The panel discussion touched on a wide range of subjects, including the breadth of the definition of “green” or “sustainable” for tall buildings when the use of glass façades remains highly prevalent.

Yamanashi further expounded upon his statement in the Journal paper that BioSkin was not ready to be patented and mass-produced as a product, even though it was shown that the aggregate effect of multiple buildings using evapotranspiration as a cooling strategy would be a noticeable decrease in ambient urban temperature. Conscious of the need to maintain the architectural integrity of a design, Yamanashi said the future of such innovations spreading beyond single, tailored installations was in mass customization, enabled by advances in Building Information Management (BIM) software that have yet to be fully realized but likely will be soon.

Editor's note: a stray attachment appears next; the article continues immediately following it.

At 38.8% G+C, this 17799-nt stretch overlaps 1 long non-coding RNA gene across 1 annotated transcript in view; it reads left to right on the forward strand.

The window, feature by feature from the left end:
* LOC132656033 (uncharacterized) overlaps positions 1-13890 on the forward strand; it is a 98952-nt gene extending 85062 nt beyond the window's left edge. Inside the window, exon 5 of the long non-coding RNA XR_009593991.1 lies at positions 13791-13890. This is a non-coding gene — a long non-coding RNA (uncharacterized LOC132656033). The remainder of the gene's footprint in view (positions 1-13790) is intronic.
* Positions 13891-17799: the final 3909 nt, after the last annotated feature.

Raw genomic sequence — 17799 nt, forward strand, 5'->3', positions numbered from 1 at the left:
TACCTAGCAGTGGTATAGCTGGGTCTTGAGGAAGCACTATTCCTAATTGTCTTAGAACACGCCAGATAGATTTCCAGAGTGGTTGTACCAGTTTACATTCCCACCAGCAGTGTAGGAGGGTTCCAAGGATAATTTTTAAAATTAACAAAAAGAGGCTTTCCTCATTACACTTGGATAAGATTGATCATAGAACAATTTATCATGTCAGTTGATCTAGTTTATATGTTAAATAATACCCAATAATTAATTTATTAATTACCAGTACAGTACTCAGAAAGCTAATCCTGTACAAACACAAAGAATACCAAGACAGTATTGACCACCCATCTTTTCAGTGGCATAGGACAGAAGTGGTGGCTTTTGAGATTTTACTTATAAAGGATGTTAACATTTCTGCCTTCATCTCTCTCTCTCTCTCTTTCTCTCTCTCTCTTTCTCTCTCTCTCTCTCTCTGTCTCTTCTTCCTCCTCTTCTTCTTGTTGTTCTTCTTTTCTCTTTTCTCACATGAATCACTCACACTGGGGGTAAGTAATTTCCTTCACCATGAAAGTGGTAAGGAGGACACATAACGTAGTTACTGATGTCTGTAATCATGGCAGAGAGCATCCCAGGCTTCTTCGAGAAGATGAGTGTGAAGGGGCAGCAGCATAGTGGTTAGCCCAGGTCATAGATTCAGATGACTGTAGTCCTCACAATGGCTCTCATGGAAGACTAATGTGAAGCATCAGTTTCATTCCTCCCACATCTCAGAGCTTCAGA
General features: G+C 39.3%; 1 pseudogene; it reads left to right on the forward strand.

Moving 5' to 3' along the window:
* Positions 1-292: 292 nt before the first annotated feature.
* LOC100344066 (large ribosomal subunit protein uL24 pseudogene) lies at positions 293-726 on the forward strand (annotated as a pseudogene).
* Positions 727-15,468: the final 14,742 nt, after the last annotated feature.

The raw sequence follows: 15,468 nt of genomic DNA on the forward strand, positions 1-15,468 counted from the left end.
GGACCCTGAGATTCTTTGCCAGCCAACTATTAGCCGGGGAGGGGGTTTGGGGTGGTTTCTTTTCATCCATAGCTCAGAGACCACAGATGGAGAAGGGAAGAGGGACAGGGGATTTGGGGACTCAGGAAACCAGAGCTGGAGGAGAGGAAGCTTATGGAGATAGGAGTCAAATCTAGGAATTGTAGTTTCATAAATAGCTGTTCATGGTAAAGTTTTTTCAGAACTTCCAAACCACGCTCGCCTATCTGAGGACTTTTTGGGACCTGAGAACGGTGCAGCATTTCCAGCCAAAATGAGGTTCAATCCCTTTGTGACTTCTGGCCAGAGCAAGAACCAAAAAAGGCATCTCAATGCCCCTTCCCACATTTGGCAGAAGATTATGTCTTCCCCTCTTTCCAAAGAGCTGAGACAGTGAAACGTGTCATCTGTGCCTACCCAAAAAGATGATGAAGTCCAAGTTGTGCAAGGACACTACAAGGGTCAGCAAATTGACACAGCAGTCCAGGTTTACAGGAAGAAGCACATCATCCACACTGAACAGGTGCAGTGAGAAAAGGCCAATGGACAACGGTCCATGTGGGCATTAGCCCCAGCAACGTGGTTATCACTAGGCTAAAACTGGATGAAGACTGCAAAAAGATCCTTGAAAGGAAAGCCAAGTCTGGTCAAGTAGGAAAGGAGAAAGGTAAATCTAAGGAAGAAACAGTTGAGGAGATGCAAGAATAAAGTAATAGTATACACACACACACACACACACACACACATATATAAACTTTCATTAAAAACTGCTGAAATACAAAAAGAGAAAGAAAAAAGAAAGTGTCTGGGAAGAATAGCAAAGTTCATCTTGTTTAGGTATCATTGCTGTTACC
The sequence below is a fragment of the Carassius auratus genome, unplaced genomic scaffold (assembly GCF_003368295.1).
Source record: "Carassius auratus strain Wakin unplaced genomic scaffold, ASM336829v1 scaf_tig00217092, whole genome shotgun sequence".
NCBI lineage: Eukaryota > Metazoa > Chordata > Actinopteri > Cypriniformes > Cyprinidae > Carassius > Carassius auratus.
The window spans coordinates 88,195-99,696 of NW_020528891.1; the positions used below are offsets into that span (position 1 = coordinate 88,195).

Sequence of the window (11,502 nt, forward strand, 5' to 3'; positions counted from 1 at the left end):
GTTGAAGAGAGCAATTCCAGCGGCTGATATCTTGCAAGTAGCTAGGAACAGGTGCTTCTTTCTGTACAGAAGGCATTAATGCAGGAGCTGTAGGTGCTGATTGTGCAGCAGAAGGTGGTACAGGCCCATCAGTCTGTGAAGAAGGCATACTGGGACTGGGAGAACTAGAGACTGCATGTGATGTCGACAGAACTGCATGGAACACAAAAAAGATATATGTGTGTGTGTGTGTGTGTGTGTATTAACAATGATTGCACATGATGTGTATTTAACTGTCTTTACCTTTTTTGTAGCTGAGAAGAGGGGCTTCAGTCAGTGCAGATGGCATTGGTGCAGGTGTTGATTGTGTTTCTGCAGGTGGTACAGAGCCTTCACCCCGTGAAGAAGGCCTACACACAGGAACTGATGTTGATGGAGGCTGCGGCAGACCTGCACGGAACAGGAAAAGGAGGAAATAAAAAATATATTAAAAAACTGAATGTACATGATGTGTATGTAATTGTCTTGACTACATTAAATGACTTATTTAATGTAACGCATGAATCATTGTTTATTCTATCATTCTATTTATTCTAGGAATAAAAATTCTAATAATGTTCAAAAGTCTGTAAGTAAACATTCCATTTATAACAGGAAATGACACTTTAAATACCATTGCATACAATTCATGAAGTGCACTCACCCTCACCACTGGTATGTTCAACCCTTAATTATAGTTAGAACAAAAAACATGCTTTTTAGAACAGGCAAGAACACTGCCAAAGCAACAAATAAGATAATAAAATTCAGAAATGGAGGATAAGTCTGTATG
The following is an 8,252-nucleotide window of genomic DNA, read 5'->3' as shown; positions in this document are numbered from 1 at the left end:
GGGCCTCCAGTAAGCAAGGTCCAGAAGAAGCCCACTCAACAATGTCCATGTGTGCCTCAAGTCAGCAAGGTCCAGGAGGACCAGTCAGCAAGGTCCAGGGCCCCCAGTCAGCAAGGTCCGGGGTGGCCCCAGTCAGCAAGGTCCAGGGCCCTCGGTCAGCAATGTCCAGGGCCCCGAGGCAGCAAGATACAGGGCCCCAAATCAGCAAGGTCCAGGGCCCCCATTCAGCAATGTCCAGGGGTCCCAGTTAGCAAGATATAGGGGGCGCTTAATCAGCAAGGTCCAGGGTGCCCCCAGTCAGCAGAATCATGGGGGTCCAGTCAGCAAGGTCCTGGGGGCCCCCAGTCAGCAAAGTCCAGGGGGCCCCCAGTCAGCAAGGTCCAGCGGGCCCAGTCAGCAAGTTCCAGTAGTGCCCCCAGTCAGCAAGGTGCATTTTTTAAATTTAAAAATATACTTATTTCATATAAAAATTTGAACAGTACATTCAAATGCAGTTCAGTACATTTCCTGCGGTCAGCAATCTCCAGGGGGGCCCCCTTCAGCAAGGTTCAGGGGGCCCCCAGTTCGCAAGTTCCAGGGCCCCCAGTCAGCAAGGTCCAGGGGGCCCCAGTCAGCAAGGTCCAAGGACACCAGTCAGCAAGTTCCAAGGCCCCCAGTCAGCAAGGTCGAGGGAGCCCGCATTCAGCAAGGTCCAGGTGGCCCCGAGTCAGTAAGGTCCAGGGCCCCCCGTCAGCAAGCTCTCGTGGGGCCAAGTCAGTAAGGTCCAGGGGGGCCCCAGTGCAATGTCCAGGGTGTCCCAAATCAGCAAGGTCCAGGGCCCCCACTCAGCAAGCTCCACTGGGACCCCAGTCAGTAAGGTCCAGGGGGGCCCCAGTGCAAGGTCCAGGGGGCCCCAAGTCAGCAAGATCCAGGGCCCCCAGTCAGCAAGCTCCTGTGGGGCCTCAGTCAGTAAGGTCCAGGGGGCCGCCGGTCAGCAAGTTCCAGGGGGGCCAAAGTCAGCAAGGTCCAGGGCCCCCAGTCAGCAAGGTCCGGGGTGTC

Toyoda defended the case of the Walkie Talkie, which became notorious for concentrating reflected sunlight into dangerous beams that damaged property in the surrounding area. He said that a thorough review of solar interaction was conducted for the building, whose design began before the recession of 2008, but the louver and fin system Vinoly’s firm had designed to account for this was “value engineered” out of the design when a lower, post-recessionary budget was fixed in order to complete the project.